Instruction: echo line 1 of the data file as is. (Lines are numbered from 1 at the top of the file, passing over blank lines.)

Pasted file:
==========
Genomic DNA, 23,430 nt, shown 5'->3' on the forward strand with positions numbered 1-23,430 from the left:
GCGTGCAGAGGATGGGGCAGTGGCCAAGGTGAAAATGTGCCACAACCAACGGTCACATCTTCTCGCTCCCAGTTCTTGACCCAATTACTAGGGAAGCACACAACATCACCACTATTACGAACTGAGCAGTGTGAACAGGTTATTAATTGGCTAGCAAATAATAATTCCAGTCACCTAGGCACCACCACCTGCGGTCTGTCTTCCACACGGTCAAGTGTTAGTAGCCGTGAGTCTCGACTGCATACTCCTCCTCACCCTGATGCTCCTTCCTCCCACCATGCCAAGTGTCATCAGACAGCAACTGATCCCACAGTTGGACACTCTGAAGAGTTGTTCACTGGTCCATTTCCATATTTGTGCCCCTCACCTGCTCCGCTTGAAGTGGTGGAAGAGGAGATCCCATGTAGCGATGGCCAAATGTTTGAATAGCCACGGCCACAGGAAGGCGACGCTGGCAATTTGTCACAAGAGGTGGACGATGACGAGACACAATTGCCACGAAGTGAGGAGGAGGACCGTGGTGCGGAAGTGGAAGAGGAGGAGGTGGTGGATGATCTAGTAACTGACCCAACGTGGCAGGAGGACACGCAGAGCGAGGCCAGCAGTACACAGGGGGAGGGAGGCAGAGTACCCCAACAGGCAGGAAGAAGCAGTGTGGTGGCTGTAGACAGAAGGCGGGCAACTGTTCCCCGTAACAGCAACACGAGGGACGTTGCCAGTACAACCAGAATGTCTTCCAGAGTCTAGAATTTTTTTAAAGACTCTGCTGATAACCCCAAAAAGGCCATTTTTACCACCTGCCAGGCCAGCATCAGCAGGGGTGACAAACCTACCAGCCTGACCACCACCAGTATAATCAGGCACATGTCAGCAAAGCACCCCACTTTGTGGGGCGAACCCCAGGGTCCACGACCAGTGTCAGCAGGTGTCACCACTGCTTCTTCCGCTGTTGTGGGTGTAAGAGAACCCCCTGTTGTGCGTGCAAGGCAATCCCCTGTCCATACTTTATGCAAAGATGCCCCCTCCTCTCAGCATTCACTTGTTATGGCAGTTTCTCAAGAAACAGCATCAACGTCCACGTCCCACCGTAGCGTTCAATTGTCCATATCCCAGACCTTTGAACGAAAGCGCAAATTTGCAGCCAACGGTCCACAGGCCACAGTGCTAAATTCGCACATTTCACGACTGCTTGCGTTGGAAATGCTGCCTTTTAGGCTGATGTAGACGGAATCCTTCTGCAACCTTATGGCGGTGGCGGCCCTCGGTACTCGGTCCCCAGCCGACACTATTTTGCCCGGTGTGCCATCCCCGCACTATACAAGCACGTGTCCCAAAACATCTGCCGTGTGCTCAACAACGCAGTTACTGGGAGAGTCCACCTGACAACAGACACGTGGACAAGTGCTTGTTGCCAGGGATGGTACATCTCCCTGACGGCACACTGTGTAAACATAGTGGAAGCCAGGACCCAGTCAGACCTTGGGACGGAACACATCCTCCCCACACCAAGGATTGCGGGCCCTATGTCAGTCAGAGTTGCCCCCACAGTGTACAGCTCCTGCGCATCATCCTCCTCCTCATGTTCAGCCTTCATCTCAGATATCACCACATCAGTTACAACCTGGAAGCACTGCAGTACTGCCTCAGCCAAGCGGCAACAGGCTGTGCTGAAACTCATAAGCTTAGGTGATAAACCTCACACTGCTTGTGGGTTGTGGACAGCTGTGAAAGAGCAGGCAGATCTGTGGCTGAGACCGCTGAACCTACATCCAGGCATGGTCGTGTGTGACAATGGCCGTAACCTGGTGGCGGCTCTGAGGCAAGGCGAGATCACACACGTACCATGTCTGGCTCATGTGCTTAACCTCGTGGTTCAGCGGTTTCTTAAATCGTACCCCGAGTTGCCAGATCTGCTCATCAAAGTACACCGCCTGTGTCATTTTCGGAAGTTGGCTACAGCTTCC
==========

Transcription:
Genomic DNA, 23,430 nt, shown 5'->3' on the forward strand with positions numbered 1-23,430 from the left: